Prior to Roy Strong’s appointment as Director in 1967, he worked as Assistant Keeper at the Gallery, and was the driving force behind the changes in exhibition tradition. His book entitled Gloriana: Portraits of Queen Elizabeth I, published in 1963, was one of the first to consider the history of a specific series of portraits and how the sitter’s image had been developed and manipulated over time. This came out simultaneously with Strong’s predecessor David Piper’s work Catalogue of the Seventeenth Century Portraits in the National Portrait Gallery which discussed the interpretation of pictures rather than, as previously seen, simply listed biographies of sitters. Where Piper had been enthusiastic yet tentative about change, Strong was determined to bring the Gallery into the spirit of the late ‘60s and began to implement his ideas immediately.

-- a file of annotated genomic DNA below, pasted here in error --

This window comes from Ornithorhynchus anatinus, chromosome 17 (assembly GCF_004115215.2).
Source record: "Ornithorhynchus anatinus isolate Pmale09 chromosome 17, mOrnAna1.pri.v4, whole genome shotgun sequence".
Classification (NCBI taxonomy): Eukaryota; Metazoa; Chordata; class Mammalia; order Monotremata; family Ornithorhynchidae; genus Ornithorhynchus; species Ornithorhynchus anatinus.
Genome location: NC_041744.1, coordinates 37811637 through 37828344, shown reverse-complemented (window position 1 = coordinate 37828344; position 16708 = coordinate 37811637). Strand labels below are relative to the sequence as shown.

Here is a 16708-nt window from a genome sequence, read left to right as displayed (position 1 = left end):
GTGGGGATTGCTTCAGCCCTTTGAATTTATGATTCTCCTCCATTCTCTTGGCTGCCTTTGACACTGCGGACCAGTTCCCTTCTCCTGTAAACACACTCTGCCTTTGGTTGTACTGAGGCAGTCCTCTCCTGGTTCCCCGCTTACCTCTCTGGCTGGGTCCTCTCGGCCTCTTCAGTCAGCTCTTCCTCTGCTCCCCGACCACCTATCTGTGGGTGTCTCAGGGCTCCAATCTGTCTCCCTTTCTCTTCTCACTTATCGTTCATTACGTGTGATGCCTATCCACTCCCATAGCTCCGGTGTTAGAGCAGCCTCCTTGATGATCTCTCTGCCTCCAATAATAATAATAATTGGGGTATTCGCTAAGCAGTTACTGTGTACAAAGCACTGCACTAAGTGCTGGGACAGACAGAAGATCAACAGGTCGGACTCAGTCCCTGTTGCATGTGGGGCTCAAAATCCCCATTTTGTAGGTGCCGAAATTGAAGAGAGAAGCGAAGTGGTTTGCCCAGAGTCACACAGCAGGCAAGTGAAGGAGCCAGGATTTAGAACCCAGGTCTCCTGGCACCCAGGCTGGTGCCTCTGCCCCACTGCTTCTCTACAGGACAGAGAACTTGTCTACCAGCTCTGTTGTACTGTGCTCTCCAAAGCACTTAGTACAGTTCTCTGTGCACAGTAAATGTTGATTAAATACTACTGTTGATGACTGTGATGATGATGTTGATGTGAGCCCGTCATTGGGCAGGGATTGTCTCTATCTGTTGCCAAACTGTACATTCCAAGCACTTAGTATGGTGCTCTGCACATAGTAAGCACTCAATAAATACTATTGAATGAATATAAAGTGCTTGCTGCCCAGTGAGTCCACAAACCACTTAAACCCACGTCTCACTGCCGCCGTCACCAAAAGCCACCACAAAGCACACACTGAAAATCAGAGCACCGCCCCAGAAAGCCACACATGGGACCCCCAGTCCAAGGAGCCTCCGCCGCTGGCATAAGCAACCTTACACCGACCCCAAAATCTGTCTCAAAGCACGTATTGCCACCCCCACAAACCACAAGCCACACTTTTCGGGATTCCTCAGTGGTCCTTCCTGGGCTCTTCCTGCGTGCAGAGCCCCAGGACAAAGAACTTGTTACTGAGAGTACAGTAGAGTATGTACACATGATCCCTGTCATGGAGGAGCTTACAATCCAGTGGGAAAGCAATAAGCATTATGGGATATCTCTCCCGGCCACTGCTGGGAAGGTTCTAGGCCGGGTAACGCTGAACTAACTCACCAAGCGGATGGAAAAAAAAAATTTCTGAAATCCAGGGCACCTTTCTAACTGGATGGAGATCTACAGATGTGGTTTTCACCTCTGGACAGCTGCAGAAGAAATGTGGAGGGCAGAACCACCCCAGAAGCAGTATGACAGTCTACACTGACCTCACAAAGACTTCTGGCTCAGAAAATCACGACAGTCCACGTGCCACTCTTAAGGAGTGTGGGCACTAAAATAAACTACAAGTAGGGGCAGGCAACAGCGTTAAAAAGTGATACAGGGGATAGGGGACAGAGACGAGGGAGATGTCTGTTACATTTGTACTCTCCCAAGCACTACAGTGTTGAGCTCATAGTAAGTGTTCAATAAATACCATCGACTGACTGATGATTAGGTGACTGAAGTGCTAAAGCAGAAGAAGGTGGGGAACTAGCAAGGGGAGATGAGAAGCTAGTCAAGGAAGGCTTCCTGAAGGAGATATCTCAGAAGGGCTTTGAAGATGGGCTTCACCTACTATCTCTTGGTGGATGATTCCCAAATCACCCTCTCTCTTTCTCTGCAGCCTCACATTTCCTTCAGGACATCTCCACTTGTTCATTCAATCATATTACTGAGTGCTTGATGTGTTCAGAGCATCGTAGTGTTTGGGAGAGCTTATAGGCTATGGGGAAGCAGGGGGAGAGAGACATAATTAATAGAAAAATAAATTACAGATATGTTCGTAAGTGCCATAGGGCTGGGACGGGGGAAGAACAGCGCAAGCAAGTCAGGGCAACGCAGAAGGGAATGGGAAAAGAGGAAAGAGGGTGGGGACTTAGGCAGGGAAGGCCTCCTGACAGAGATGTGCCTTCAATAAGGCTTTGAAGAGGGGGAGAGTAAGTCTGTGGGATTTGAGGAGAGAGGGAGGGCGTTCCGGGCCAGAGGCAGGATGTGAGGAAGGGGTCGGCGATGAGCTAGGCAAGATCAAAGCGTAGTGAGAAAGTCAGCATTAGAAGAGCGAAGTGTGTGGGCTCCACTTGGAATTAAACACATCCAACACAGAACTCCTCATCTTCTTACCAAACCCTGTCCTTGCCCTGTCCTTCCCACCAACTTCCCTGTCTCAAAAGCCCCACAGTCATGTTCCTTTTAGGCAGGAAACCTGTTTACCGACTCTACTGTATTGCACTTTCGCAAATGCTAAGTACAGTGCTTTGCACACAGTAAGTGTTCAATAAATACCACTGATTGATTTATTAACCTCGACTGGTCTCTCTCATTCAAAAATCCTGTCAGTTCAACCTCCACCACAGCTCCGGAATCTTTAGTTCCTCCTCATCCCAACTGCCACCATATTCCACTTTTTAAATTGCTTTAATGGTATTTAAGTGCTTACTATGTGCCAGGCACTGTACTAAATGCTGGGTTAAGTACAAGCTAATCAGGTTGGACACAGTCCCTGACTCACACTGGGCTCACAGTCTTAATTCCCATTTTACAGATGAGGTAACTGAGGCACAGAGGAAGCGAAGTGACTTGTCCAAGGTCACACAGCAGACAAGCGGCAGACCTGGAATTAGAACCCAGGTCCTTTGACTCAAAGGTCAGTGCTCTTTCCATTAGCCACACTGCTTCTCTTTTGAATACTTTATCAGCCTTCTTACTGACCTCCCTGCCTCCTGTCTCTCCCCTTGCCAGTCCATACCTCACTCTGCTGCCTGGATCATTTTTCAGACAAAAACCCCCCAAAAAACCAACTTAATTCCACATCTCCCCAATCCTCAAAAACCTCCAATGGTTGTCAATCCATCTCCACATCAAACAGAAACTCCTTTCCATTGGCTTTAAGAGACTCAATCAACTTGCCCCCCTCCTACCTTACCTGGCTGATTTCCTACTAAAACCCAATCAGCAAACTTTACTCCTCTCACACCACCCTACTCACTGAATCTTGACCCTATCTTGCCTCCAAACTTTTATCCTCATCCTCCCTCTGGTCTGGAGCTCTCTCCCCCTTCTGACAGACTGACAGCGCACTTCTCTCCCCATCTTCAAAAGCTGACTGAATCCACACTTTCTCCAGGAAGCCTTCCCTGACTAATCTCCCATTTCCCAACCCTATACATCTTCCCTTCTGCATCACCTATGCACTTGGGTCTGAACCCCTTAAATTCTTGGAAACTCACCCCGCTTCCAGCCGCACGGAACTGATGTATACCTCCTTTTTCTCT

During his time as Director, Sir Roy Strong created a Gallery shop, a PR and an education department and doubled visitor attendance. His aim was to attract visits from the general public, rather than the same tight demographic. He was the youngest Director in the history of the Gallery at age 32, and had celebrity like status, a controversial yet press boosting phenomenon. Above all his respect for and dedication to the Gallery can still be seen in the way things are run today.
Strong left the gallery in 1973, joining the Victoria and Albert Museum as, yet again, their youngest Director to date.